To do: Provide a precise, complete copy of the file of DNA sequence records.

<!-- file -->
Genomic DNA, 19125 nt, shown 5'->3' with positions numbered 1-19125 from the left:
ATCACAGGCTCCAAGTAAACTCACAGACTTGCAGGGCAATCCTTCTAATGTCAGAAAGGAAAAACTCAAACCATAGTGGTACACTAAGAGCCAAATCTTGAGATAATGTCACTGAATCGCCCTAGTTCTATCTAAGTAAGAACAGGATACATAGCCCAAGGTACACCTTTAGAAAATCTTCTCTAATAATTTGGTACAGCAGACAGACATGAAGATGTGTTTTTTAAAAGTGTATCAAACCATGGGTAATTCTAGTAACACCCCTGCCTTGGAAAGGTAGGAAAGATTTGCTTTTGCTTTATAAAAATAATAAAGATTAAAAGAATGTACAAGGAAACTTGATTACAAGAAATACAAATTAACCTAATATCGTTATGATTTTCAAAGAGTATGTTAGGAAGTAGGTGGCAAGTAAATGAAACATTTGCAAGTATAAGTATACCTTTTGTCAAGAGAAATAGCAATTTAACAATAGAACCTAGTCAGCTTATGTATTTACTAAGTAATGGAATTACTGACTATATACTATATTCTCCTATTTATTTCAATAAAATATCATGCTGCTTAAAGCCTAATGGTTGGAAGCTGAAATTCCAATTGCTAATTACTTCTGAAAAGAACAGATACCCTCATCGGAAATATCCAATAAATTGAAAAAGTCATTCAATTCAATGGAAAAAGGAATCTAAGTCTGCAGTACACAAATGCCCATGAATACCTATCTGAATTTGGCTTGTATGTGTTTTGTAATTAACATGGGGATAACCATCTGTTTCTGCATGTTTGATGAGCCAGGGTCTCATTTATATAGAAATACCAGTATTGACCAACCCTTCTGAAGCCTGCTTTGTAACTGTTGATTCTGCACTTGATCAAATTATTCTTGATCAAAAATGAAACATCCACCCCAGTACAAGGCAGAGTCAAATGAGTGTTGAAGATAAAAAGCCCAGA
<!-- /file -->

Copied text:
Genomic DNA, 19125 nt, shown 5'->3' with positions numbered 1-19125 from the left:
ATCACAGGCTCCAAGTAAACTCACAGACTTGCAGGGCAATCCTTCTAATGTCAGAAAGGAAAAACTCAAACCATAGTGGTACACTAAGAGCCAAATCTTGAGATAATGTCACTGAATCGCCCTAGTTCTATCTAAGTAAGAACAGGATACATAGCCCAAGGTACACCTTTAGAAAATCTTCTCTAATAATTTGGTACAGCAGACAGACATGAAGATGTGTTTTTTAAAAGTGTATCAAACCATGGGTAATTCTAGTAACACCCCTGCCTTGGAAAGGTAGGAAAGATTTGCTTTTGCTTTATAAAAATAATAAAGATTAAAAGAATGTACAAGGAAACTTGATTACAAGAAATACAAATTAACCTAATATCGTTATGATTTTCAAAGAGTATGTTAGGAAGTAGGTGGCAAGTAAATGAAACATTTGCAAGTATAAGTATACCTTTTGTCAAGAGAAATAGCAATTTAACAATAGAACCTAGTCAGCTTATGTATTTACTAAGTAATGGAATTACTGACTATATACTATATTCTCCTATTTATTTCAATAAAATATCATGCTGCTTAAAGCCTAATGGTTGGAAGCTGAAATTCCAATTGCTAATTACTTCTGAAAAGAACAGATACCCTCATCGGAAATATCCAATAAATTGAAAAAGTCATTCAATTCAATGGAAAAAGGAATCTAAGTCTGCAGTACACAAATGCCCATGAATACCTATCTGAATTTGGCTTGTATGTGTTTTGTAATTAACATGGGGATAACCATCTGTTTCTGCATGTTTGATGAGCCAGGGTCTCATTTATATAGAAATACCAGTATTGACCAACCCTTCTGAAGCCTGCTTTGTAACTGTTGATTCTGCACTTGATCAAATTATTCTTGATCAAAAATGAAACATCCACCCCAGTACAAGGCAGAGTCAAATGAGTGTTGAAGATAAAAAGCCCAGA